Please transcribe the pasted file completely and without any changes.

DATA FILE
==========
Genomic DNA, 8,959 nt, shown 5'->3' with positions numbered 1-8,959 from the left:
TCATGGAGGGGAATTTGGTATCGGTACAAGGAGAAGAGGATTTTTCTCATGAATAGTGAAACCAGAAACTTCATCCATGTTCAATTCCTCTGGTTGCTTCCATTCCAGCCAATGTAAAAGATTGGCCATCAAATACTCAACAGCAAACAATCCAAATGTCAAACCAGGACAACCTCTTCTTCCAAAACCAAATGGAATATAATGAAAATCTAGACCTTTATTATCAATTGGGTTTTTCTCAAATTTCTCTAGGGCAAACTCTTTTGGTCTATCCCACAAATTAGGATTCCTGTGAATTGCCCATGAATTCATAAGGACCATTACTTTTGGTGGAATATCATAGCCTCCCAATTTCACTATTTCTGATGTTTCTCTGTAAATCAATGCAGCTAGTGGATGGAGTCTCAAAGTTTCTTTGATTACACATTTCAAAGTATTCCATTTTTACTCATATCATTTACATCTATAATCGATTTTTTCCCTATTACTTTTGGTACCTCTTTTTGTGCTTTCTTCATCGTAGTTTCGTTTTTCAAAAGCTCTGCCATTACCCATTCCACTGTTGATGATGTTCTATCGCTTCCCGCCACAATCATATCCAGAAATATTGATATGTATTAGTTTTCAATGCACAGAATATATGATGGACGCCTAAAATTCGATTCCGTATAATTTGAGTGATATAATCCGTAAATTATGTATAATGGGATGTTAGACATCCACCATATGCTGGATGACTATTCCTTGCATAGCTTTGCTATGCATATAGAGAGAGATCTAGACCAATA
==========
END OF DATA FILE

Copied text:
Genomic DNA, 8,959 nt, shown 5'->3' with positions numbered 1-8,959 from the left:
TCATGGAGGGGAATTTGGTATCGGTACAAGGAGAAGAGGATTTTTCTCATGAATAGTGAAACCAGAAACTTCATCCATGTTCAATTCCTCTGGTTGCTTCCATTCCAGCCAATGTAAAAGATTGGCCATCAAATACTCAACAGCAAACAATCCAAATGTCAAACCAGGACAACCTCTTCTTCCAAAACCAAATGGAATATAATGAAAATCTAGACCTTTATTATCAATTGGGTTTTTCTCAAATTTCTCTAGGGCAAACTCTTTTGGTCTATCCCACAAATTAGGATTCCTGTGAATTGCCCATGAATTCATAAGGACCATTACTTTTGGTGGAATATCATAGCCTCCCAATTTCACTATTTCTGATGTTTCTCTGTAAATCAATGCAGCTAGTGGATGGAGTCTCAAAGTTTCTTTGATTACACATTTCAAAGTATTCCATTTTTACTCATATCATTTACATCTATAATCGATTTTTTCCCTATTACTTTTGGTACCTCTTTTTGTGCTTTCTTCATCGTAGTTTCGTTTTTCAAAAGCTCTGCCATTACCCATTCCACTGTTGATGATGTTCTATCGCTTCCCGCCACAATCATATCCAGAAATATTGATATGTATTAGTTTTCAATGCACAGAATATATGATGGACGCCTAAAATTCGATTCCGTATAATTTGAGTGATATAATCCGTAAATTATGTATAATGGGATGTTAGACATCCACCATATGCTGGATGACTATTCCTTGCATAGCTTTGCTATGCATATAGAGAGAGATCTAGACCAATA